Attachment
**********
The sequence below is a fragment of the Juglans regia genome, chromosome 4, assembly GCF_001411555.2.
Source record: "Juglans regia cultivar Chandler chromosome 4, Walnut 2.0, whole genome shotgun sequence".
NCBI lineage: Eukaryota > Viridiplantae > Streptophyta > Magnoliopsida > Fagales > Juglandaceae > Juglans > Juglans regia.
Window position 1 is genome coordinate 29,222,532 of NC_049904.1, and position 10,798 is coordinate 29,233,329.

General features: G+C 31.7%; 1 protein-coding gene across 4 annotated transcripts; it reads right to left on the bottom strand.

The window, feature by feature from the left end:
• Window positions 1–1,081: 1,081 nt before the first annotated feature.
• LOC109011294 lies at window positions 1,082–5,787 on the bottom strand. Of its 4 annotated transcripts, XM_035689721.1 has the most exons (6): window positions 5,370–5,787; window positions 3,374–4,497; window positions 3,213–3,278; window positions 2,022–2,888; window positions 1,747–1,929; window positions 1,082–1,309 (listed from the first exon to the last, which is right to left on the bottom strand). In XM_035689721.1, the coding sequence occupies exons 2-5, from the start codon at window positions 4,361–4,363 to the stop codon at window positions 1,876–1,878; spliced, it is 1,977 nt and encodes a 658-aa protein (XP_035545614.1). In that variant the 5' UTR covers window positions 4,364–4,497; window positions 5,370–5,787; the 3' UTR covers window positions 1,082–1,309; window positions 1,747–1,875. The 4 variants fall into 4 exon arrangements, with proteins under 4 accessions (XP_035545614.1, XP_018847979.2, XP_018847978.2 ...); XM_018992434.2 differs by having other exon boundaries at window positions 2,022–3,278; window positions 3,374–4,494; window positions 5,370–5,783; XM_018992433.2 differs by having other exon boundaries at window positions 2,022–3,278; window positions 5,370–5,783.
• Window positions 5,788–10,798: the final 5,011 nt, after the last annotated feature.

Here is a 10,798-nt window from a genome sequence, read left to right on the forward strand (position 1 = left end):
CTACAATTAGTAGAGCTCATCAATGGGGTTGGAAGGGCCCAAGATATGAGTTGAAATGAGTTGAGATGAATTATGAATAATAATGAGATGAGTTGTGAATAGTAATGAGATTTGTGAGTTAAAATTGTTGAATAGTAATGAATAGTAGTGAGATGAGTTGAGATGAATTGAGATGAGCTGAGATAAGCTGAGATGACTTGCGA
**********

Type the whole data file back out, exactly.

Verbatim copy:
The sequence below is a fragment of the Juglans regia genome, chromosome 4, assembly GCF_001411555.2.
Source record: "Juglans regia cultivar Chandler chromosome 4, Walnut 2.0, whole genome shotgun sequence".
NCBI lineage: Eukaryota > Viridiplantae > Streptophyta > Magnoliopsida > Fagales > Juglandaceae > Juglans > Juglans regia.
Window position 1 is genome coordinate 29,222,532 of NC_049904.1, and position 10,798 is coordinate 29,233,329.

General features: G+C 31.7%; 1 protein-coding gene across 4 annotated transcripts; it reads right to left on the bottom strand.

The window, feature by feature from the left end:
• Window positions 1–1,081: 1,081 nt before the first annotated feature.
• LOC109011294 lies at window positions 1,082–5,787 on the bottom strand. Of its 4 annotated transcripts, XM_035689721.1 has the most exons (6): window positions 5,370–5,787; window positions 3,374–4,497; window positions 3,213–3,278; window positions 2,022–2,888; window positions 1,747–1,929; window positions 1,082–1,309 (listed from the first exon to the last, which is right to left on the bottom strand). In XM_035689721.1, the coding sequence occupies exons 2-5, from the start codon at window positions 4,361–4,363 to the stop codon at window positions 1,876–1,878; spliced, it is 1,977 nt and encodes a 658-aa protein (XP_035545614.1). In that variant the 5' UTR covers window positions 4,364–4,497; window positions 5,370–5,787; the 3' UTR covers window positions 1,082–1,309; window positions 1,747–1,875. The 4 variants fall into 4 exon arrangements, with proteins under 4 accessions (XP_035545614.1, XP_018847979.2, XP_018847978.2 ...); XM_018992434.2 differs by having other exon boundaries at window positions 2,022–3,278; window positions 3,374–4,494; window positions 5,370–5,783; XM_018992433.2 differs by having other exon boundaries at window positions 2,022–3,278; window positions 5,370–5,783.
• Window positions 5,788–10,798: the final 5,011 nt, after the last annotated feature.

Here is a 10,798-nt window from a genome sequence, read left to right on the forward strand (position 1 = left end):
CTACAATTAGTAGAGCTCATCAATGGGGTTGGAAGGGCCCAAGATATGAGTTGAAATGAGTTGAGATGAATTATGAATAATAATGAGATGAGTTGTGAATAGTAATGAGATTTGTGAGTTAAAATTGTTGAATAGTAATGAATAGTAGTGAGATGAGTTGAGATGAATTGAGATGAGCTGAGATAAGCTGAGATGACTTGCGA